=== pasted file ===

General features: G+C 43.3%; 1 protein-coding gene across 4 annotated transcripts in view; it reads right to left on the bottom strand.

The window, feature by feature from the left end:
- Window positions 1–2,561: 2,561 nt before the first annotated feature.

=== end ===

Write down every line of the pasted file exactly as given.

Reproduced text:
General features: G+C 43.3%; 1 protein-coding gene across 4 annotated transcripts in view; it reads right to left on the bottom strand.

The window, feature by feature from the left end:
- Window positions 1–2,561: 2,561 nt before the first annotated feature.